MIDDLETOWN — The final out found its way into first baseman Harry Azadian’s glove shortly after 2 o’clock Saturday at Palmer Field. Chad Knight had walked the first two Southington batters in the seventh inning, and not only did he figure a way to work out of his jam with a game-ending grounder to second baseman Chris Veneruso, the state’s premier baseball player figured out the perfect way to cut loose.
In one leaping motion, both Knight’s arms and legs climbed skyward. His glove left his left hand as his Staples cap simultaneously left his right hand. Glove and cap headed toward the sun as gravity caught Knight’s legs. He bent them at the knees, leaving Knight looking like a joyous pole vaulter on the way down after clearing 20 feet.
“It was ecstasy,” Knight said after he pitched Staples over Southington, 3-0, for its second CIAC Class LL title in three years. “Relief. Excitement. A celebration of this year’s team. Ecstasy.”
Some matters are meant to go full circle, of course, and this was one of them. The picture of composure since he first caught national attention as a 12-year-old, Knight was caught in pictures with an eerily similar leap in 2013 after he had pitched Westport to the Little League World Series.
That’s how long he has been on our state sports radar. Always, he is the same. A portrait of tenacity. A portrait of poise. A portrait of maturity and self-awareness.
He has a 3.8 GPA. He plays the piano. He is unerringly congenial. He insists on giving credit to everyone except himself. Drafted by the Yankees earlier in the week, he instead will head to Duke, and that makes all the sense in the world.
“We’re talking about a special kid here,” Staples coach Jack McFarland said. “I’ll even go so far to say that he’s maybe a once-in-a-lifetime kid that a coach gets.”
As a sophomore, Knight threw a five-hitter and hit a two-run homer to end Amity’s dream of a five-peat in the 2017 Class LL championship game. He was hitting above .500 with major power numbers and already had been named the 2019 Connecticut Gatorade Player of the Year when he started his eight-day encore last weekend.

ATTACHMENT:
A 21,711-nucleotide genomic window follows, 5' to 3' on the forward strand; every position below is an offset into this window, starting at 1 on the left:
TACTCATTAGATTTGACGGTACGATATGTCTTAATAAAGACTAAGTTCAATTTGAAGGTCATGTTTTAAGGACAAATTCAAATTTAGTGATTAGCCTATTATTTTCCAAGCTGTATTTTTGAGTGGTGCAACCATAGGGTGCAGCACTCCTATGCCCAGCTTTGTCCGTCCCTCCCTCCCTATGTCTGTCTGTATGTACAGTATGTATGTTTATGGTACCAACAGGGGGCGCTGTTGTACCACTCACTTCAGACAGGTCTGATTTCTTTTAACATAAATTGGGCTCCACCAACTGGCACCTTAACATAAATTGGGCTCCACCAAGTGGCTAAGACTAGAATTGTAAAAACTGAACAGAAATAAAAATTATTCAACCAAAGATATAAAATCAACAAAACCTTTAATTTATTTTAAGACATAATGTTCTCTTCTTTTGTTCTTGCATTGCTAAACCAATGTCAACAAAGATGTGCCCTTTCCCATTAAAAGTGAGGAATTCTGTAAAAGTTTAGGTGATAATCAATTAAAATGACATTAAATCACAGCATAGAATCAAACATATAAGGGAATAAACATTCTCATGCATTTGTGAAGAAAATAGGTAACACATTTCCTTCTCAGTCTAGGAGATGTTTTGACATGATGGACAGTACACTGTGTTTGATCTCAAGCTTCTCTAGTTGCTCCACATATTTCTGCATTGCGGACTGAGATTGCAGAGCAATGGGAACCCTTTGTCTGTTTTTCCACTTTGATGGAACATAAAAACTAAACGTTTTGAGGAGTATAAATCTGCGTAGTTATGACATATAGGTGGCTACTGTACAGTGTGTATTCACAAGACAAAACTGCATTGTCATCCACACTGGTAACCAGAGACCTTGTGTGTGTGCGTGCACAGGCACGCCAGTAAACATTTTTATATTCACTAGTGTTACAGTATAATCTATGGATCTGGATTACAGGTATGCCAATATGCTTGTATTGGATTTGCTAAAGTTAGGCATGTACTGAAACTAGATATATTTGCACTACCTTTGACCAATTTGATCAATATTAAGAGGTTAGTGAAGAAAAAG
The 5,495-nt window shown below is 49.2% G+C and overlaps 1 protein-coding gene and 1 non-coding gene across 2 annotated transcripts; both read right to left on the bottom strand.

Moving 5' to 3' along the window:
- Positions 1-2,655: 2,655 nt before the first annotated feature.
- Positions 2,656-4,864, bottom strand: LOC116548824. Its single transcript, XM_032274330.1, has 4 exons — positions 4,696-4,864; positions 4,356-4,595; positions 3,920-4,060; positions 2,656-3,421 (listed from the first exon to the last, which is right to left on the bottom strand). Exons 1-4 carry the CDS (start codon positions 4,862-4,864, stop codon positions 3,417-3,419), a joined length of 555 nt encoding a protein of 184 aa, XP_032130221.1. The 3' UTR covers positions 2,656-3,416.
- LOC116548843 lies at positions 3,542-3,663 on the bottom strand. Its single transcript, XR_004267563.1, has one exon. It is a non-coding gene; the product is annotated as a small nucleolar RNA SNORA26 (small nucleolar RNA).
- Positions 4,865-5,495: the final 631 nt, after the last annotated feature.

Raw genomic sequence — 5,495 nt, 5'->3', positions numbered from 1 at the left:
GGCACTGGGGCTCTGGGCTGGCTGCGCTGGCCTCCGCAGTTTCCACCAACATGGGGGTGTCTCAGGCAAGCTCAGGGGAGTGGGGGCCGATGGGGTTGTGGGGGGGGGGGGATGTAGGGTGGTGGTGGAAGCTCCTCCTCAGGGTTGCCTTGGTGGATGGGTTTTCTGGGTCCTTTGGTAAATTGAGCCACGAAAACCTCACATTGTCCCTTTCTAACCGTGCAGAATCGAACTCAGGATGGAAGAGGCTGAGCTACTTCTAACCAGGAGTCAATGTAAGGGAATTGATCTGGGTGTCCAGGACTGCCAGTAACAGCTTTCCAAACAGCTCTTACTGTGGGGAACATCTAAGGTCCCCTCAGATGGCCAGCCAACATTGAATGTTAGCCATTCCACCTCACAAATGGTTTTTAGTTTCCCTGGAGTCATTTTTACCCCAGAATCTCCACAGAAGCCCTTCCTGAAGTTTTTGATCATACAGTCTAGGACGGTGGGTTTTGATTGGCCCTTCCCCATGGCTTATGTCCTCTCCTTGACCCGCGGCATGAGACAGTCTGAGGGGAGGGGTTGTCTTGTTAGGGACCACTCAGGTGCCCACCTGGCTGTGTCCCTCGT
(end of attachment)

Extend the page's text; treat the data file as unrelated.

A catcher when he wasn’t pitching, Knight entered in relief in the sixth inning of the quarterfinals against Trumbull. He picked up the win as the Wreckers charged back. Knight never put the ball down. He pitched a three-hit shutout against Cheshire in the Class LL semis — considered the state’s premier showdown — and he followed with another three-hit shutout against Southington.
“That was all him,” McFarland said. “He said, ‘Coach, this is my last high school game. I’m taking the ball. Nobody else is pitching.’ That’s Chad.”
“There was no way he wasn’t going to give me the ball,” said Knight, who finished 9-0 with an ERA south of 1.00. “That’s the bottom line.”
With everything on the line, he responded with 16 scoreless innings. He threw 88 pitches against Cheshire. He threw 98 against Southington: 20 in the first, 24 in the seventh and only 44 as he breezed through the middle five.
“A lot of work, but it’s the most rewarding thing in the world to hoist that trophy,” Knight said. “As crazy as it seems, if I could have lost and played another game with this team I would have taken that instead. I’m really going to miss this group of guys. I’m really going to miss all the coaches, all the people who supported Staples.”
Three of his teammates — Azadian, Charlie Roof and Drew Rogers — were teammates on that magical Little League run that ended in Williamsport one win short of the U.S. title. When asked about that, the picture of composure came as close as he would to losing it.